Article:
I have had a long-term interest in questions of agency and social change, derivedfrom key shifts in my own perception of agency during different phases of my life.During my teenage years, due to a combination of extreme shyness and bullying atschool, I perceived myself to have no control over my own life, let alone the broader world. However subsequently during my long years at university I became involved invarious environmental and social-justice activist groups where - due to the focus onorganising, direct action and empowerment - I developed a strong sense of my ownability and necessity to take action in the world. Since then I moved away from thisovert political change work to more of an emphasis on empowering people. Thispaper’s central question of how people perceive their own empowerment is of coreimportance to developing approaches to empower others.Given my key interest in personal agency, one of the hopes that I have for this survey is that it actually can have a positive effect on the participants’ agency.There is potential for this through the survey providing a space for participants toself-reflect and critically engage with their perceptions of their own agency, and thelatter’s relationship with their past transformational experiences.
 
2
Section 1 - Theoretical background
On a theoretical level, this paper’s research question draws from various theories of transformational learning, with particular emphasis on the latter’s concepts of theself. I primarily focus on the ideas of Paulo Freire and Jack Mezirow whosefoundational theories of learning provide for quite different accounts of the self, withloci at the social and personal levels respectively. In addition, over the last twodecades many additional perspectives on the self have emerged in thetransformation learning literature, including the emotional, imaginal and spiritualdimensions. From these narrative theory provides another exploratory lens for theinquiry.It is useful to first briefly look at Dirkx’s review of the self in transformationallearning for an overview.
1
He outlines several key concepts of the self that thesetheories draw from. Three are described here. In the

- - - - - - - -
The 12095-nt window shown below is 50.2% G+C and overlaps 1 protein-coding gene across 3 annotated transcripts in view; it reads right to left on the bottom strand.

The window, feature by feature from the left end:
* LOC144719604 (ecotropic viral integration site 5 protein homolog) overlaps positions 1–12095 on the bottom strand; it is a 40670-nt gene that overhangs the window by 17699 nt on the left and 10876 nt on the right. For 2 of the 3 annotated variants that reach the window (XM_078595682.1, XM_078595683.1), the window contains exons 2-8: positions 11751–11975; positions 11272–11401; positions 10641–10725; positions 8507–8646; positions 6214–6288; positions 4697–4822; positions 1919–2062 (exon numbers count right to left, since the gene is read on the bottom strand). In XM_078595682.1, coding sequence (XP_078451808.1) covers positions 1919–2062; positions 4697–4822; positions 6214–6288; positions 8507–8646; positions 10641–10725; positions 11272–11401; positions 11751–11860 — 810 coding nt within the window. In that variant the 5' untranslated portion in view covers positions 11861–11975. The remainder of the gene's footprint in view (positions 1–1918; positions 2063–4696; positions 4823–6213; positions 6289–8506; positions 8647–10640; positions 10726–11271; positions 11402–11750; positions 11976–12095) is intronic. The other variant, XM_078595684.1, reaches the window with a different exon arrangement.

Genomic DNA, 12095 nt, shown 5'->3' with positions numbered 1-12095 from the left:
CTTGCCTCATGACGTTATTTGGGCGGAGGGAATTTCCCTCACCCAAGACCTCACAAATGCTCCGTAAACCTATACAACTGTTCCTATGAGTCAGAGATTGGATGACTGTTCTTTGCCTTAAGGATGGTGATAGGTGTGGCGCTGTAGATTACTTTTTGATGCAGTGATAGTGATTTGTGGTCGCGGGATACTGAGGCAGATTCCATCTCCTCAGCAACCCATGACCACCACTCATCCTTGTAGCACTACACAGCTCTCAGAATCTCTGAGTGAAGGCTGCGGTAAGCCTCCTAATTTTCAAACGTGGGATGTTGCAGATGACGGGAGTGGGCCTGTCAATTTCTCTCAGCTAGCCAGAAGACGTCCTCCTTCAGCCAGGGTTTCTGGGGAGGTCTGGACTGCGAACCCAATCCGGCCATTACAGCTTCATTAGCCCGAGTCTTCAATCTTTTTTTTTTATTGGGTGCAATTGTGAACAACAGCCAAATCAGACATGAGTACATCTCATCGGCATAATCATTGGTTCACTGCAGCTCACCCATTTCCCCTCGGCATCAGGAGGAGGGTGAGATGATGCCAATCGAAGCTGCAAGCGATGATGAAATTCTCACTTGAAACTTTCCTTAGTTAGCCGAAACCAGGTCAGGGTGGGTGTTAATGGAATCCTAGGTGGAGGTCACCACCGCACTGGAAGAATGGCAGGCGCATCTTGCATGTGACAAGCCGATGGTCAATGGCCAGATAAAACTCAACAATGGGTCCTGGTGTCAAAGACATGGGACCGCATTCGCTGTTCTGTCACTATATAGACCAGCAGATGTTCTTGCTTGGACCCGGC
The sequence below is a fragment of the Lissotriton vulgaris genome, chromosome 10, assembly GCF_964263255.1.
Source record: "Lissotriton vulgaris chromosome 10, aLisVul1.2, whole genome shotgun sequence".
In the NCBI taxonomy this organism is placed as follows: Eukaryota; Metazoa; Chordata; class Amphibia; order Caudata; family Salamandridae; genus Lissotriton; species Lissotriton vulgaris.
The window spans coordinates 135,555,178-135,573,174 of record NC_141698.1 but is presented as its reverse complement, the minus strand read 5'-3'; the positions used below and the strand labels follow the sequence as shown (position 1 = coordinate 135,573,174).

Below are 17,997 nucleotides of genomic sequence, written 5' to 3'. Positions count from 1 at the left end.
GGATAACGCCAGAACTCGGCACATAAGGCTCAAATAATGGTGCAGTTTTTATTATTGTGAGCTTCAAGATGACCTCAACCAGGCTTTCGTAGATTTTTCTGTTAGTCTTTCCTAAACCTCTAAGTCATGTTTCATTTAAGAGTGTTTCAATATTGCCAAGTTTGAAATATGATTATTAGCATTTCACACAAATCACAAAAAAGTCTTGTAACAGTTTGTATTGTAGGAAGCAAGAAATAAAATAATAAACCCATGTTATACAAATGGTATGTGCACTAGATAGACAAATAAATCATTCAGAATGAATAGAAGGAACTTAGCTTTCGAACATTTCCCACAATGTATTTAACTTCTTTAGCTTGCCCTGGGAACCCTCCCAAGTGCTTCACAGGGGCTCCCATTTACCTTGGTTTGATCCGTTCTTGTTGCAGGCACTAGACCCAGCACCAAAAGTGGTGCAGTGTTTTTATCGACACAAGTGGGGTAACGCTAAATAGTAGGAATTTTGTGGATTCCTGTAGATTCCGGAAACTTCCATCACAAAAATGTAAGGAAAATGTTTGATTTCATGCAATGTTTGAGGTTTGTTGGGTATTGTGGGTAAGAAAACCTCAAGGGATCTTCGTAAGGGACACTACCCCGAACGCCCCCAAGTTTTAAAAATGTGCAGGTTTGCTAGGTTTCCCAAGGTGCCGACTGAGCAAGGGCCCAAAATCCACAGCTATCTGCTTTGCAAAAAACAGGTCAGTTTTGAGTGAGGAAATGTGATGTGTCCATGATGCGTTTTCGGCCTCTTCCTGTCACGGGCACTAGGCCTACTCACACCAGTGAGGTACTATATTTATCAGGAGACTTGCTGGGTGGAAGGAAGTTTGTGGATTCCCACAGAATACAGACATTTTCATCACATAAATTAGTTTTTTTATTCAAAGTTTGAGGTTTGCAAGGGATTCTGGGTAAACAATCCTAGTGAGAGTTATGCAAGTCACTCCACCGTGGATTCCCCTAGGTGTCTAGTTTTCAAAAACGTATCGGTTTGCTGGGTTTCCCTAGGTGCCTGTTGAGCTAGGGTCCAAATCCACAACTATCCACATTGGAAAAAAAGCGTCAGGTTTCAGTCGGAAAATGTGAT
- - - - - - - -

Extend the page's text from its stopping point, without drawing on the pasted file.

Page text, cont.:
evolving knowing self 
,represented by theorists included Mezirow, there is a concept of an innate core self which unfolds and is self-realised through the act of transformational learning, whilebeing influenced by environmental conditions. In contrast, the
structured self 
 emphasises the key roles that politico-economic structures have in shaping the self,in which learning occurs through a process of developing critical consciousness inrelation to one’s agency and hegemonic forces. Finally, in theories of the
storied self,
the self is seen as emerging from how we construct our own narratives aboutourselves and the world. This idea tends to draw more from post-structural conceptsof the decentralised or ‘plural self’ in contrast to the unitary self implied through theknowing or structured self.I briefly outline key ideas from these three theories below.Paulo Freire’s developed his critical pedagogy in the political context of democraticising education in Brazil in the 1960s. His theory of liberation educationrecognised that the marginalised could not escape oppression within the standardeducation tradition – what he called the ‘banking’ approach, where active teachersdeposit knowledge in ‘empty’ and passive students. He writes:
The more students work at storing the deposits entrusted to them, the lessthey develop the critical consciousness which would result from their intervention in the world as transformers of that world.
1
Dirkx (2007)